Hong Kong Airlines invested HK$35 million (US$4.5 million) in its new Club August lounge, which it opened last September at Hong Kong International Airport, bringing its total number of lounges at its main hub to two.
The airline’s other, comparatively smaller Club Bauhinia lounge is located near Gate 23 of Terminal 1, and Business Traveller has previously reviewed this facility.
Where is it?
The lounge is located in the midfield concourse on level 7, and takes about 10 minutes to reach by taking the airport tram to the end stop.
What's it like?
The Club Autus lounge is a large facility, about double the size of its Club Bauhinia counterpart. The lounge’s open-air set up along with the ample glass windows that make up the terminal mean there is an abundance of natural light and this combined with its brown, wooden colour scheme give the facility a residential feeling.
The lounge’s name, “Autus”, means “enlargement” in Latin, something the facility with its expansive space certainly lives up to. There are plenty of seats, including dining tables near the food stations, as well as a business zone and high tables overlooking the airfield.
Even the walkable areas are spacious, especially between the seats and food stations – a definite plus when trying to carry a handful of food and drink without bumping into other guests.
Travellers should note that there are no boarding announcements in the lounge, though there is a TV showing an up-to-date flight schedule and boarding times. If you’re looking to get some work done, there is also a workstation equipped with a printer and two computers with large monitors located by the windows.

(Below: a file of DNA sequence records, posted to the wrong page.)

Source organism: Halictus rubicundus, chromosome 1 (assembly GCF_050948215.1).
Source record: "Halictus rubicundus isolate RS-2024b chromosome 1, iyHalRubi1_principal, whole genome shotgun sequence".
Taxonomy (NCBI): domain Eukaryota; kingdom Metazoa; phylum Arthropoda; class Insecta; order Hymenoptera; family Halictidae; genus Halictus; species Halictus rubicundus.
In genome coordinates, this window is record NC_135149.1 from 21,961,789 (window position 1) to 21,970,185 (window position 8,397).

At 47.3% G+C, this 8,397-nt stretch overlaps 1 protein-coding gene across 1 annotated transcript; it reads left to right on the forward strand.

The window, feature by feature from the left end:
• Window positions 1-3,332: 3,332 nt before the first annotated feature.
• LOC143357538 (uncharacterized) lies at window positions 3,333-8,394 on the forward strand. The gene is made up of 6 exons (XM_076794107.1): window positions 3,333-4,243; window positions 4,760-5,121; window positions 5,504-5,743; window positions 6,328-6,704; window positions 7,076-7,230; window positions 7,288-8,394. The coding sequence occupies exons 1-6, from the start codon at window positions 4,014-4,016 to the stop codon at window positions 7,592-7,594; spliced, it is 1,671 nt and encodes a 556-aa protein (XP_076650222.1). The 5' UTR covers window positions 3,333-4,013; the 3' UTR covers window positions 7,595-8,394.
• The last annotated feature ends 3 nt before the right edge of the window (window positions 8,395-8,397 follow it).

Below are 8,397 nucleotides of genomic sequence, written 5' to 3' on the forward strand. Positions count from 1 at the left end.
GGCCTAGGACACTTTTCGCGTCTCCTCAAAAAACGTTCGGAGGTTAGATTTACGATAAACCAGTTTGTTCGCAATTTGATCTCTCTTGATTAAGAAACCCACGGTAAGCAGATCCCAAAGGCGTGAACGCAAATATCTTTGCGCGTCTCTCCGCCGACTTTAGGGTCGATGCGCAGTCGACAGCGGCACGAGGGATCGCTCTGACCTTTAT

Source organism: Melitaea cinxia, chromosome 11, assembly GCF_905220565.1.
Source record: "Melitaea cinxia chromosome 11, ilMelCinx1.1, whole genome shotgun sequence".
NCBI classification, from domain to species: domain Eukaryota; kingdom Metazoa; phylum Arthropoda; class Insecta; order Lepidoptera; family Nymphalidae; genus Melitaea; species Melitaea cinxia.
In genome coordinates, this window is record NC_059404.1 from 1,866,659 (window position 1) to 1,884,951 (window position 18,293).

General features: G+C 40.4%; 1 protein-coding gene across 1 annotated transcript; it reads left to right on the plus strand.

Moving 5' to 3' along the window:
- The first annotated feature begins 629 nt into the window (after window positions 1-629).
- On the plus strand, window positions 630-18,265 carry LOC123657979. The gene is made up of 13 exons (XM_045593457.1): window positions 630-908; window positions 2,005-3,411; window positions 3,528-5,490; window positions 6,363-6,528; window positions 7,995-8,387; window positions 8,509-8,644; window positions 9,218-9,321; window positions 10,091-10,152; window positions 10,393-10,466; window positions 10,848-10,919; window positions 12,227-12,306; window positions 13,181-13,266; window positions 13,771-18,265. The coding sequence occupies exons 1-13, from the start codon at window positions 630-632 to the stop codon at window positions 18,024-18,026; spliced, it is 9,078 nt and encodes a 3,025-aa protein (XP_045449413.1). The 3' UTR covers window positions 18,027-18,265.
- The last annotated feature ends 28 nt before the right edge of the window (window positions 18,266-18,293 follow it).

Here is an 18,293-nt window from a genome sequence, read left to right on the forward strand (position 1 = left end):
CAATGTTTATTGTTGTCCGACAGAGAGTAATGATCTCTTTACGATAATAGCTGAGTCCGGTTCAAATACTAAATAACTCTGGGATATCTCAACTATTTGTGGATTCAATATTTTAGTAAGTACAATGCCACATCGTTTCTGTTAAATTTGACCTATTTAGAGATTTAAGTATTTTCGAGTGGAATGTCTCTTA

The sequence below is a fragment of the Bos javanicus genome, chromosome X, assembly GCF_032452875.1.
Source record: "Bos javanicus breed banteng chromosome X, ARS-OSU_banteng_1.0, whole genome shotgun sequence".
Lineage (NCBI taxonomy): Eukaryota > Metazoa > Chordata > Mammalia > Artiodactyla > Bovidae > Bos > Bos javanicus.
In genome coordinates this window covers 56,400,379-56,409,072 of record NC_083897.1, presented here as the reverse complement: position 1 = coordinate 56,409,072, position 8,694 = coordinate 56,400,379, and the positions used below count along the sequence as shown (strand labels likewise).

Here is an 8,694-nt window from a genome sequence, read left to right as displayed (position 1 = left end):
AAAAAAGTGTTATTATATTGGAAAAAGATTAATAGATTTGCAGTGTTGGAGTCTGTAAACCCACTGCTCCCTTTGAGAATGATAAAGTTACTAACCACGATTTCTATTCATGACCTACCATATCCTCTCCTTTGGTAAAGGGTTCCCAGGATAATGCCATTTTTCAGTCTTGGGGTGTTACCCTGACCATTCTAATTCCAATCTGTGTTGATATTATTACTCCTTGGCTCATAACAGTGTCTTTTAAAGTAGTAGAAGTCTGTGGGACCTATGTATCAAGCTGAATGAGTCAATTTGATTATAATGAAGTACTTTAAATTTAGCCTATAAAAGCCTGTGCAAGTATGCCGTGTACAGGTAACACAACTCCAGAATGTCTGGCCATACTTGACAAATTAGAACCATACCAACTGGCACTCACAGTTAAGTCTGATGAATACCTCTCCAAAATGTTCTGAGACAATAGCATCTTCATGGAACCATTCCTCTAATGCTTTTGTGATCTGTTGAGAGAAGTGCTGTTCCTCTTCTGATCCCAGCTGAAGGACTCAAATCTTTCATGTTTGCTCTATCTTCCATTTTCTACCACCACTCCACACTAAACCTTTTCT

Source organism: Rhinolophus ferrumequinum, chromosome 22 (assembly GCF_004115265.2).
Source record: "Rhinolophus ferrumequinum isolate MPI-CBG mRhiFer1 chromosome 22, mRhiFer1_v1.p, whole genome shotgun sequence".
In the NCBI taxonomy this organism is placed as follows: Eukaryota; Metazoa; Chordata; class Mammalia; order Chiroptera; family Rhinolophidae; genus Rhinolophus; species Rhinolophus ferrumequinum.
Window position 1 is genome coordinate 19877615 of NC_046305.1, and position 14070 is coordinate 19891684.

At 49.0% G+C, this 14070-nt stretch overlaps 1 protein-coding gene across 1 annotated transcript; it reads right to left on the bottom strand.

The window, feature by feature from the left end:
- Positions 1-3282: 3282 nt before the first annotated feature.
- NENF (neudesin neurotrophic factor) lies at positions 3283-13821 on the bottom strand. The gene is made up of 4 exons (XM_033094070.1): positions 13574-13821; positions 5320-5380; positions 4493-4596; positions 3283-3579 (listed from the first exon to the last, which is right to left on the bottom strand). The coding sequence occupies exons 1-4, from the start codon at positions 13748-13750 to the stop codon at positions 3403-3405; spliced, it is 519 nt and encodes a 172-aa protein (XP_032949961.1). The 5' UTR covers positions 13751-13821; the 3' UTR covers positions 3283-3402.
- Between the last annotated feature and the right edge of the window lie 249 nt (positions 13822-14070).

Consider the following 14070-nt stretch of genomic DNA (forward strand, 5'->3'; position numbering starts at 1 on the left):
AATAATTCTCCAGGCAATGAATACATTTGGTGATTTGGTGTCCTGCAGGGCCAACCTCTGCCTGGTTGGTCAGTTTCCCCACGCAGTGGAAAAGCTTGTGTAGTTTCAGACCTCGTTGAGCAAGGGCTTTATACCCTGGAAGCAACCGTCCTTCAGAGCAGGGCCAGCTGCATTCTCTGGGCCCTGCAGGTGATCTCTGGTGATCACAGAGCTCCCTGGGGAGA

One of the lounge’s true hidden gems, however, is situated just at the end and to the left of the food station – a tucked away space with extra seating. As the majority of guests opt to sit near the food area, this leaves ample space in this more private section.
That being said, on my visit the lounge was far from crowded, making the entire lounge a quiet and tranquil place to be. There are even good views to be had of the airfield and aircraft parked at their gates.
If you’re looking for a spot to take a proper nap, however, there is also a dimmed room with six chaise longue leather chairs. Each of these have a socket next to them, and there is even a towel prepared that can be placed on the chair before you lay down.
Wifi is available and I spent a decent amount of time using it to browse the internet. I also uploaded some photos to Instagram and found this smooth and quick to do.
Back to the food station, though, and guests will find a long table that encompasses everything from a bar – serving alcoholic drinks, juices, coffee, water and tea – to hot and cold dishes, to live a cooking station. Cold dishes included salads, sandwiches, fruits and yogurt, while the hot dishes entailed fried buns, sausages, beans, sweet corn, pastry and dim sum.
One item I particularly recommend is the freshly made, local egg puff. Rather than go for the original flavour, I tried the Milo chocolate variant, which was crunchy on the outside and soft on the inside. Very tasty.
A very spacious and new facility, offering a wide range of food options. While the lounge can get crowded, there are still plenty of areas to enjoy some peace and quiet.
Who can access?
Eligible passengers include business Class passengers travelling on Hong Kong Airlines; and Fortune Wings Club Platinum, Gold and Silver members travelling on Hong Kong Airlines. Platinum members are allowed to invite two companions who are travelling on the same flight, while Gold members can invite one.
Lounge vouchers also can be purchased online for HK$350 (US$45).
Opening hours 6am to 1.30am